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Story Highlights

  • Government Senator, Dr. Angela Brown Burke, says the establishment of a final appellate court in Jamaica is not feasible.
  • She was making her contribution to the debate on the three Bills, which seek to make the Caribbean Court of Justice (CCJ) Jamaica’s final court of appeal.
  • Dr. Brown Burke argued that Jamaica has already contributed financially to the Trust Fund that is being used to operate the CCJ, as agreed on by CARICOM Heads of Government and became effective January 27, 2004.

Government Senator, Dr. Angela Brown Burke, says the establishment of a final appellate court in Jamaica is not feasible.

“A Jamaican final court of appeal is not workable and not desirable at this time,” Senator Brown Burke emphasised.

She was making her contribution to the debate on the three Bills, which seek to make the Caribbean Court of Justice (CCJ) Jamaica’s final court of appeal, and delink the country from the Judicial Committee of the United Kingdom (UK) Privy Council, in the Senate, on November 19.

Dr. Brown Burke argued that Jamaica has already contributed financially to the Trust Fund that is being used to operate the CCJ, as agreed on by CARICOM Heads of Government and became effective January 27, 2004.

“The financial health of the CCJ is not in doubt. Ten years ago, maybe those were questions we could have raised (but) today, not so. The financial implications for the Government of Jamaica, on the other hand, were we to stop defending cases at the Privy Council, are that immediately resources will be freed up that could be used to improve our current system,” she argued.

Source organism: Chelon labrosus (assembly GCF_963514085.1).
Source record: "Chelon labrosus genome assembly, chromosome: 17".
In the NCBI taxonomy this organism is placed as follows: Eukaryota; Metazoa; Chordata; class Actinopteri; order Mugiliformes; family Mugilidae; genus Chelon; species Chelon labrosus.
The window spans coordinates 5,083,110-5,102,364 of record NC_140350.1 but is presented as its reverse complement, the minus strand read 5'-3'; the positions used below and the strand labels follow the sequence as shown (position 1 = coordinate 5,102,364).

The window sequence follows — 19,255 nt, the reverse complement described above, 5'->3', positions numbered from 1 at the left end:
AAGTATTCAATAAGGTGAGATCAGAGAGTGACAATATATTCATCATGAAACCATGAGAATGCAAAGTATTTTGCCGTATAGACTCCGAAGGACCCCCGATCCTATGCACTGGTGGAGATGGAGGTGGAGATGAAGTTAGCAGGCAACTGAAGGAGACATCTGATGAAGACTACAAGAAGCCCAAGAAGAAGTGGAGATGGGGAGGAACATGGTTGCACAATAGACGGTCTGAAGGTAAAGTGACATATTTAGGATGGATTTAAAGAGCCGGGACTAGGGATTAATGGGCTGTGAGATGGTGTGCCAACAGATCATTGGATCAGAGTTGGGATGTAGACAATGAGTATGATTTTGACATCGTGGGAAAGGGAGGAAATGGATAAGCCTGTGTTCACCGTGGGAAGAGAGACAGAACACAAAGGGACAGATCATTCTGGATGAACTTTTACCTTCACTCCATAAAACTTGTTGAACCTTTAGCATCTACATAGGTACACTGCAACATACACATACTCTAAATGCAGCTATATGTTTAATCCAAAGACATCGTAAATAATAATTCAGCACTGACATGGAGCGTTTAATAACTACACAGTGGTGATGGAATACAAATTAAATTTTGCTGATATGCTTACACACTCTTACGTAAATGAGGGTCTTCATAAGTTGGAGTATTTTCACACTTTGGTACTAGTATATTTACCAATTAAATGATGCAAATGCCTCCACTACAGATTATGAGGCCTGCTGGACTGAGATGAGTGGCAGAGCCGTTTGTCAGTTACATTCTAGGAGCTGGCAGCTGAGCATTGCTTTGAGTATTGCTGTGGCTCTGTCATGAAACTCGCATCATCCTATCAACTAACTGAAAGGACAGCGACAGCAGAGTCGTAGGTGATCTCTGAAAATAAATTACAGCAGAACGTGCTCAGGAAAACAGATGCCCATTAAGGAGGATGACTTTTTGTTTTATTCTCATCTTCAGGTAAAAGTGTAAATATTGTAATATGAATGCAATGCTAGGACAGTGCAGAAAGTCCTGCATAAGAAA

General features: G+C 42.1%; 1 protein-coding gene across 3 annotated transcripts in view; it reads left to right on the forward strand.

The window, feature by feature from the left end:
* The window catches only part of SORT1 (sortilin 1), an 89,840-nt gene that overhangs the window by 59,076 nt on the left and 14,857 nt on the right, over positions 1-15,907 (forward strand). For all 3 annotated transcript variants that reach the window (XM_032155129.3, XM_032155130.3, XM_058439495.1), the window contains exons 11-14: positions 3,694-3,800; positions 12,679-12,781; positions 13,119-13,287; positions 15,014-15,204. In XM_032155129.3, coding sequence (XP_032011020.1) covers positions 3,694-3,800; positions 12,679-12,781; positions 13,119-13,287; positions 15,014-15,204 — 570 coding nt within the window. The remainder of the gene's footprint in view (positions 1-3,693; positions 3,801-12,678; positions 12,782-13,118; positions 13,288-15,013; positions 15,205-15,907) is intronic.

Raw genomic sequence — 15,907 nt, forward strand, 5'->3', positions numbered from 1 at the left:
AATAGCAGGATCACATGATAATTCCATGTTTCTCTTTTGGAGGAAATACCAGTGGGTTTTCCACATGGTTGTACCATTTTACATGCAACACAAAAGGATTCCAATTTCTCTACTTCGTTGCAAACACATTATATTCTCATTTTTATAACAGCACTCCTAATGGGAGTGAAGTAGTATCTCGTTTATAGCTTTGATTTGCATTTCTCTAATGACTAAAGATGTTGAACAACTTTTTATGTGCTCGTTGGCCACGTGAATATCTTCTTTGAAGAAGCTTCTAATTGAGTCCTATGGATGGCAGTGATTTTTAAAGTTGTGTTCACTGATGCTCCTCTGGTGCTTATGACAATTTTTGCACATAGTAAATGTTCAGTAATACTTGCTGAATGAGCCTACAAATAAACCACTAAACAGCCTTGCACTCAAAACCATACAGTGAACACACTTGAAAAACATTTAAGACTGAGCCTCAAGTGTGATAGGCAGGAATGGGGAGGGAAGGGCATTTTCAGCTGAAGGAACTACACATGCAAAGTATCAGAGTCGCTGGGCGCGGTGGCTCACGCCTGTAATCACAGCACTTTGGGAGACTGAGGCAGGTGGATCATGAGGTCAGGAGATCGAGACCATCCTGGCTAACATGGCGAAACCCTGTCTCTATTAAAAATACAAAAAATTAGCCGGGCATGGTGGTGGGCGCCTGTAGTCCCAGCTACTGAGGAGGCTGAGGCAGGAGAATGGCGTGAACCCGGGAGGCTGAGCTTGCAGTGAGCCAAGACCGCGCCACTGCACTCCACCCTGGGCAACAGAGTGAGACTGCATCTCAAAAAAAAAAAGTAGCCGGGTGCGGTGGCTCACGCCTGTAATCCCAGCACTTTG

Senator Brown Burke also noted that the CCJ is an itinerant court and can travel to Jamaica to hear cases.

“We certainly have the practical experience of the Shanique Myrie case and we saw how that operated. Had not it been for the CCJ and the flexibility it offers, Ms. Myrie might not have been able to take her case to the final appeal court, for the grave injustice she suffered after her treaty rights were violated, as she attempted to enter Barbados,” the Senator said.

The three Bills being debated are the Constitution (Amendment) (Caribbean Court of Justice) Act 2015; the Judicature (Appellate Jurisdiction) Act, 2015, and the Caribbean Court of Justice Act, 2015.

They are seeking to delink Jamaica from the Judicial Committee of the United Kingdom (UK) Privy Council, and to become part of the CCJ in its Appellate Jurisdiction.

The CCJ Bills were debated and passed on May 12 in the House of Representatives, where the Government enjoys the two-thirds majority needed to have them passed. The Opposition voted against all three Bills.

The CCJ was established on February 12, 2001 through an agreement signed by the Heads of Government of CARICOM at their 22nd meeting in Nassau. It has two jurisdictions – appellate and original.